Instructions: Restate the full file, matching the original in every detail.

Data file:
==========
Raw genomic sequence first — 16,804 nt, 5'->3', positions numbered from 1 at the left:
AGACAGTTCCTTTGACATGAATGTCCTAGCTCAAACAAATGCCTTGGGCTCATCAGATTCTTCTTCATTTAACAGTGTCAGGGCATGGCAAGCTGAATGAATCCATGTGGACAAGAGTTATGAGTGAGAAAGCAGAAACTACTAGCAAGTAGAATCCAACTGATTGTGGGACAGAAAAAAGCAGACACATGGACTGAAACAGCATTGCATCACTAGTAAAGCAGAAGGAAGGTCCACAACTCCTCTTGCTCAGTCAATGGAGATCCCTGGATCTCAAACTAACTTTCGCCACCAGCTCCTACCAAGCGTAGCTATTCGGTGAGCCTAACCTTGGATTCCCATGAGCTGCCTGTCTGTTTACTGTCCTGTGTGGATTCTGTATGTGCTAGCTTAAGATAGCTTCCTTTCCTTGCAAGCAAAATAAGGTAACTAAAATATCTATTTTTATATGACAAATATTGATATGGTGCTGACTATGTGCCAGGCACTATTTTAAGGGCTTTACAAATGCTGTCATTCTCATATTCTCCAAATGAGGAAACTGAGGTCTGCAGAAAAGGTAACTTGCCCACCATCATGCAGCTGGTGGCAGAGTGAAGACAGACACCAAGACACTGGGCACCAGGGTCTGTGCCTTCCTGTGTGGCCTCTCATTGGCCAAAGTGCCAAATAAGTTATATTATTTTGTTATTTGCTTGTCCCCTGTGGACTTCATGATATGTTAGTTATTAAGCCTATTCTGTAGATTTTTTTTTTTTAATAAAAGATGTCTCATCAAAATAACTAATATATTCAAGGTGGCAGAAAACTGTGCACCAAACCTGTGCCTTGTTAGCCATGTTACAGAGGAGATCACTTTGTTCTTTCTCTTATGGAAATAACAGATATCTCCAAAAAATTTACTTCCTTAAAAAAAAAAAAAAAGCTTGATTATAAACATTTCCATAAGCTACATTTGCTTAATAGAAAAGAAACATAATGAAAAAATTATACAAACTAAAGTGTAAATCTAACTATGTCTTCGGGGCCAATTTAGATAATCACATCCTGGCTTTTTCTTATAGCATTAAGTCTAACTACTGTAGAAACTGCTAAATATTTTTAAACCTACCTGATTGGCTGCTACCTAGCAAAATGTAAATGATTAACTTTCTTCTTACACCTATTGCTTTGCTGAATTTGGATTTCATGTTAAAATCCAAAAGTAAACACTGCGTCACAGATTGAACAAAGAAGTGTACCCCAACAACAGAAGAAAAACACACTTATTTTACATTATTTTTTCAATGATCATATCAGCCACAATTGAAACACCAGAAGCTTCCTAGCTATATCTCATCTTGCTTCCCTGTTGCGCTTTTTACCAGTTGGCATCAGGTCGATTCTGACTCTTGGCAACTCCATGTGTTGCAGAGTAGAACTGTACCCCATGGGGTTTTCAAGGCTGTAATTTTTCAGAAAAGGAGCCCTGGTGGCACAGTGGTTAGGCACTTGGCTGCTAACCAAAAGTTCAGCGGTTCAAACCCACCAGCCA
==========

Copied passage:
Raw genomic sequence first — 16,804 nt, 5'->3', positions numbered from 1 at the left:
AGACAGTTCCTTTGACATGAATGTCCTAGCTCAAACAAATGCCTTGGGCTCATCAGATTCTTCTTCATTTAACAGTGTCAGGGCATGGCAAGCTGAATGAATCCATGTGGACAAGAGTTATGAGTGAGAAAGCAGAAACTACTAGCAAGTAGAATCCAACTGATTGTGGGACAGAAAAAAGCAGACACATGGACTGAAACAGCATTGCATCACTAGTAAAGCAGAAGGAAGGTCCACAACTCCTCTTGCTCAGTCAATGGAGATCCCTGGATCTCAAACTAACTTTCGCCACCAGCTCCTACCAAGCGTAGCTATTCGGTGAGCCTAACCTTGGATTCCCATGAGCTGCCTGTCTGTTTACTGTCCTGTGTGGATTCTGTATGTGCTAGCTTAAGATAGCTTCCTTTCCTTGCAAGCAAAATAAGGTAACTAAAATATCTATTTTTATATGACAAATATTGATATGGTGCTGACTATGTGCCAGGCACTATTTTAAGGGCTTTACAAATGCTGTCATTCTCATATTCTCCAAATGAGGAAACTGAGGTCTGCAGAAAAGGTAACTTGCCCACCATCATGCAGCTGGTGGCAGAGTGAAGACAGACACCAAGACACTGGGCACCAGGGTCTGTGCCTTCCTGTGTGGCCTCTCATTGGCCAAAGTGCCAAATAAGTTATATTATTTTGTTATTTGCTTGTCCCCTGTGGACTTCATGATATGTTAGTTATTAAGCCTATTCTGTAGATTTTTTTTTTTTAATAAAAGATGTCTCATCAAAATAACTAATATATTCAAGGTGGCAGAAAACTGTGCACCAAACCTGTGCCTTGTTAGCCATGTTACAGAGGAGATCACTTTGTTCTTTCTCTTATGGAAATAACAGATATCTCCAAAAAATTTACTTCCTTAAAAAAAAAAAAAAAGCTTGATTATAAACATTTCCATAAGCTACATTTGCTTAATAGAAAAGAAACATAATGAAAAAATTATACAAACTAAAGTGTAAATCTAACTATGTCTTCGGGGCCAATTTAGATAATCACATCCTGGCTTTTTCTTATAGCATTAAGTCTAACTACTGTAGAAACTGCTAAATATTTTTAAACCTACCTGATTGGCTGCTACCTAGCAAAATGTAAATGATTAACTTTCTTCTTACACCTATTGCTTTGCTGAATTTGGATTTCATGTTAAAATCCAAAAGTAAACACTGCGTCACAGATTGAACAAAGAAGTGTACCCCAACAACAGAAGAAAAACACACTTATTTTACATTATTTTTTCAATGATCATATCAGCCACAATTGAAACACCAGAAGCTTCCTAGCTATATCTCATCTTGCTTCCCTGTTGCGCTTTTTACCAGTTGGCATCAGGTCGATTCTGACTCTTGGCAACTCCATGTGTTGCAGAGTAGAACTGTACCCCATGGGGTTTTCAAGGCTGTAATTTTTCAGAAAAGGAGCCCTGGTGGCACAGTGGTTAGGCACTTGGCTGCTAACCAAAAGTTCAGCGGTTCAAACCCACCAGCCA